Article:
The Euro: Countable or Uncountable?
Thread poster: Edward Potter

Edward Potter  Identity Verified
Spain
Local time: 02:34
Member (2003)
Spanish to English
+ ...
Feb 10, 2003

I have seen many people use the new euro currency as a mass noun, as if it were a liquid or coffee grounds. I have also read a published article on the subject by a professional translator which corroborates this usage.

So, my question is whether this is indeed the correct usage or should the plural form for the new euro be the same as dollars, pounds, francs and pesos, as a countable noun?



Just wondering.



Edward


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Arthur Borges
China
Local time: 08:34
English
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Hey! Get the Oats Back into Your Horse Sense! Feb 10, 2003

One euro, two euros, three eurice...RIGHT?

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Gillian Searl  Identity Verified
United Kingdom
Local time: 01:34
Member (2004)
German to English
It's use is supposed be consistent with other currencies.. Feb 10, 2003

..but would you say \"it costs three pounds/francs/pesos fifty pence\" or \"it costs three pound/franc/peso fifty pence\".



According to http://europa.eu.int/euro/html/rubrique-cadre5.html?pag=rubrique-defaut5.html|lang=5|rubrique=221|chap=15 the EU decided it\'s invariable - \"Guidelines on the use of the euro, issued via the Secretariat-General, state that the plurals of both \'euro\' and \'cent\' are to be written without \'s\' in English. Do this when amending or referring to legal texts that themselves observe this rule. Elsewhere, and especially in documents intended for the general public, use the natural plural with \'s\' for both terms.\"



In other words - either is fine! It depends on the document.


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Berni Armstrong  Identity Verified
Local time: 02:34
Member
English
+ ...
What do the Irish say? Feb 10, 2003

As Ireland is currently the only English speaking country participating in the Euro Experiment, perhaps they are in a unique position to tell the rest of us how it all works out in practice. Any Irish readers out there?



As a Brit living in Euroland I must admit that I generally use the term as I would Pounds - So, talking about prices, I would say €6:50 (Six Euro Fifty) - but I would say \"I won twenty-five Euros in the lottery, this week!\"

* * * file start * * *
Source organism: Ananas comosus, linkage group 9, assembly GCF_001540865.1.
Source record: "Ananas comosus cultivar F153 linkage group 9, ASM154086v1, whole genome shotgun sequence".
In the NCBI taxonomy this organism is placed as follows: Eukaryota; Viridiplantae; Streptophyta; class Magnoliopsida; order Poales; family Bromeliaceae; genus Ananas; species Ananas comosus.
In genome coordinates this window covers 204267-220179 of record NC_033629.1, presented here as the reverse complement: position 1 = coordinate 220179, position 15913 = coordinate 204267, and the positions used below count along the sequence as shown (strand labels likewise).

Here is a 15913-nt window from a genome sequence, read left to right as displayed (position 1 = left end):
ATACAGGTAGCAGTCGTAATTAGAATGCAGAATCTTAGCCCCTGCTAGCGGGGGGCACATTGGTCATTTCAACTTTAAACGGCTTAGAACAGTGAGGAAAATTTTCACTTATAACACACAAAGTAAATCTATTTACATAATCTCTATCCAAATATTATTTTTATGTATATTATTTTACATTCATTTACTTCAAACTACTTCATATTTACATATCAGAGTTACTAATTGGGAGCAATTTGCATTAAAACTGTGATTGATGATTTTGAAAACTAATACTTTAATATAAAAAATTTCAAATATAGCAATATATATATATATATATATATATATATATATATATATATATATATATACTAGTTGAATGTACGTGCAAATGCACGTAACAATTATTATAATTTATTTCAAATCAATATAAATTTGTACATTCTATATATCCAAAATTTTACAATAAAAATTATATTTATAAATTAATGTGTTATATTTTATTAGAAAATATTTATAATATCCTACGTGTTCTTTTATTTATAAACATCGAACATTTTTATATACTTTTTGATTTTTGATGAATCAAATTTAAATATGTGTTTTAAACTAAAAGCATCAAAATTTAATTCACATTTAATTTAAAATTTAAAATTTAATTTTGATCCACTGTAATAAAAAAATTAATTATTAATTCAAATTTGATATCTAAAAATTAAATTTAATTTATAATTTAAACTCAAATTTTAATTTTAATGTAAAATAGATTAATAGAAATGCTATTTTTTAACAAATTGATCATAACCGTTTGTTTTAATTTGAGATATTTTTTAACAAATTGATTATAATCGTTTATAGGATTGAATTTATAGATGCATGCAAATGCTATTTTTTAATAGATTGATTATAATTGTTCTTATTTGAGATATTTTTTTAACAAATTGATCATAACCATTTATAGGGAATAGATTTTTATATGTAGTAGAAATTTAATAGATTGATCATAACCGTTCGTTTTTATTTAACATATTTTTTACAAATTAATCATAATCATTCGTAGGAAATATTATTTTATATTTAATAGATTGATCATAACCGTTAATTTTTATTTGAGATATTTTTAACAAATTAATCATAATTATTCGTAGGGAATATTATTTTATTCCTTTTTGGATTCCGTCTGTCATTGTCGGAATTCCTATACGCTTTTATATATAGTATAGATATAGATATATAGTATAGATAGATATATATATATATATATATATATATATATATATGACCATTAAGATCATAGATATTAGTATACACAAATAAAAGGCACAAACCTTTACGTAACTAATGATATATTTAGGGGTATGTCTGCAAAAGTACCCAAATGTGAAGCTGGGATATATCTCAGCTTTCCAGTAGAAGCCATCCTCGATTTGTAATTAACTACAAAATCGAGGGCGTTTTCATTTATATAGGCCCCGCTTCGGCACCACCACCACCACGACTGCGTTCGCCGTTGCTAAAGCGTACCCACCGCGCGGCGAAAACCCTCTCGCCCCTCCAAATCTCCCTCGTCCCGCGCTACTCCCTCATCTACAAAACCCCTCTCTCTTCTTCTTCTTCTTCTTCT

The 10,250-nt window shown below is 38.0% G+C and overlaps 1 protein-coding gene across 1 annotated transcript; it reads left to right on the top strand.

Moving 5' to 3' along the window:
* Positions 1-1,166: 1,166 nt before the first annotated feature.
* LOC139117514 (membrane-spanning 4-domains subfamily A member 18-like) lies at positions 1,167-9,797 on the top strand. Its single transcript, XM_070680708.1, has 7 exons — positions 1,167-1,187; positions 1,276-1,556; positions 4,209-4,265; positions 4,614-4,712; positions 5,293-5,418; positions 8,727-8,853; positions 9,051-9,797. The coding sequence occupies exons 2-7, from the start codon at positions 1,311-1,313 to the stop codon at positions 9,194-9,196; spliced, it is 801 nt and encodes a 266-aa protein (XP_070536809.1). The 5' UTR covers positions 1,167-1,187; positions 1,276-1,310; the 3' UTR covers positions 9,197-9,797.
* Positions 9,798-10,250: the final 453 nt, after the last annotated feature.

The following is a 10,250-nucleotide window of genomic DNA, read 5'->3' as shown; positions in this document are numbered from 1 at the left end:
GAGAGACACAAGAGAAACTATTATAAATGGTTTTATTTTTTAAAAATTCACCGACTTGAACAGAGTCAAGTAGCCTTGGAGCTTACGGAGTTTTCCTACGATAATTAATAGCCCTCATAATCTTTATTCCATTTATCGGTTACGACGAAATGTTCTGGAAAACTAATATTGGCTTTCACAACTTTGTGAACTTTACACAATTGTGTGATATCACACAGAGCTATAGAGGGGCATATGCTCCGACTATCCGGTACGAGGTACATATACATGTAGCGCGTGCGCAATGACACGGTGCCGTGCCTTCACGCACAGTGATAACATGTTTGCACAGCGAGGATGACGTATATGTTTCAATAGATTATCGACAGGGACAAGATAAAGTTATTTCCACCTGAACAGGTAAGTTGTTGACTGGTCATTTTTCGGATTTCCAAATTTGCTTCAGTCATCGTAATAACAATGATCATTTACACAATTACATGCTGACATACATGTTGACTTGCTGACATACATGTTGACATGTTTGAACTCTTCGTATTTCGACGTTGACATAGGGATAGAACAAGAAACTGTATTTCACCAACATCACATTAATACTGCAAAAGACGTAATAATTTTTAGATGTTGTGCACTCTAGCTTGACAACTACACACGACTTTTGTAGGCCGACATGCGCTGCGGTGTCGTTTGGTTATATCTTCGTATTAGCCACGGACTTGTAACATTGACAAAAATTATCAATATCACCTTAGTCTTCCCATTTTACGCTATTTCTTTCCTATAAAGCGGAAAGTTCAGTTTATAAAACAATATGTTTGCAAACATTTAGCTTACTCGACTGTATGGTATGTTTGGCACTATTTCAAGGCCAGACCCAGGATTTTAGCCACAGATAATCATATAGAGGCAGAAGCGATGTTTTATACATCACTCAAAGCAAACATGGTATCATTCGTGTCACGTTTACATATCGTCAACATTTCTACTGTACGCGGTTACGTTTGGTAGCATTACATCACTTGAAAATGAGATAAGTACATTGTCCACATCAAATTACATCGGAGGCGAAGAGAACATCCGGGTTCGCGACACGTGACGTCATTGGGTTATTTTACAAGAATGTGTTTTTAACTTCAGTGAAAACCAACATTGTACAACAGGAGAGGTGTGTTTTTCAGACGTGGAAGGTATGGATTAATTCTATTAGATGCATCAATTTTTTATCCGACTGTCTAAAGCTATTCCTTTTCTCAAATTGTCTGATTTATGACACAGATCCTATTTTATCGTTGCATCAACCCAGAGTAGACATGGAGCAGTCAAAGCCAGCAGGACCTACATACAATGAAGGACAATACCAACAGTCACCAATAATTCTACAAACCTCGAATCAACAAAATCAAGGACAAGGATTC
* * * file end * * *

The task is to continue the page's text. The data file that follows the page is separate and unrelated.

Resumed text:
Thanks for bringing this up - I hadn\'t realised there was even a controversy and it is worth thinking about!



Cheers,



Berni


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Ken Cox  Identity Verified
Local time: 02:34
German to English
+ ...
my two cent(s) worth Feb 10, 2003

As a native English speaker but not a native European, my feeling is that the EC has essentiailly ridden roughshod over common English usage in the interest of uniformity. As previously noted, in the UK the usage depends on the situation. For instance, it is perfectly natural to say \'he spent 50 quid on flowers\', but it would sound a bit strange to say \' he spent 50 pound (or \'50 euro\') on flowers\' I\'m rather curious what the style guides of the major publishers will have to say about this.

In North America, the \'s\' is always used in the plural (dollars and cents are countable, in the terms of the original question).



My suggestion is that if you are translating for an EU client in a formal/legal context, use \'euro\'; otherwise use what feels best (and for NA, \'euros\' will always feel best).





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pma
Spain
Local time: 02:34
Member (2004)
English to Spanish
Well... Feb 11, 2003

I don´t think it is a matter of whether countable or uncountable.

In the scientific language you don´t use plurals for the units and same applies to the names of the currencies as I understand.

Just take a 20 Euro note from your wallet and see what it states: 20 Euro, rather than 20 Euros...

Pablo



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Luis Orueta
Local time: 02:34
English to Spanish
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¡Q buena tu respuesta! Feb 13, 2003

Quote:


On 2003-02-11 17:21, pma wrote:

I don´t think it is a matter of whether countable or uncountable.

In the scientific language you don´t use plurals for the units and same applies to the names of the currencies as I understand.

Just take a 20 Euro note from your wallet and see what it states: 20 Euro, rather than 20 Euros...

Pablo



Toda la lógica del mundo. Me he puesto a mirar un billete y tienes razón, pero desde luego en español nunca utilizarías billete de 20 euro, sino euros. Habría que verlo en otros billetes, aunque no me fiaría mucho del Banco de España o el US Treasury. No creoque consulten conb lingüistas a la hora de emitir.

Ah, y por si no lo sabías, el nuevo mote o slang word para euro es eypo, que tb viene en el billete.



Un saludo

Luis

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Heinrich Pesch  Identity Verified
Finland
Local time: 03:34
Member (2003)
Finnish to German
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Every nation decides Mar 20, 2003

As with pronounciation for the word Euro every language or nation will decide, if the word must have endings.

In Finnisch both euro and cent (sentti) are declined normally.

Last year an Austrian customer was wondering, why in my Finnish text the prices were sometimes \"euro\", sometimes \"euroa\", or eurolla, euroon. Finns cannot do without declination, an undeclined word would be a stranger in its context. Cents by the way are abbreviated \"snt\", because \"c\" is not used in the Finnish language.


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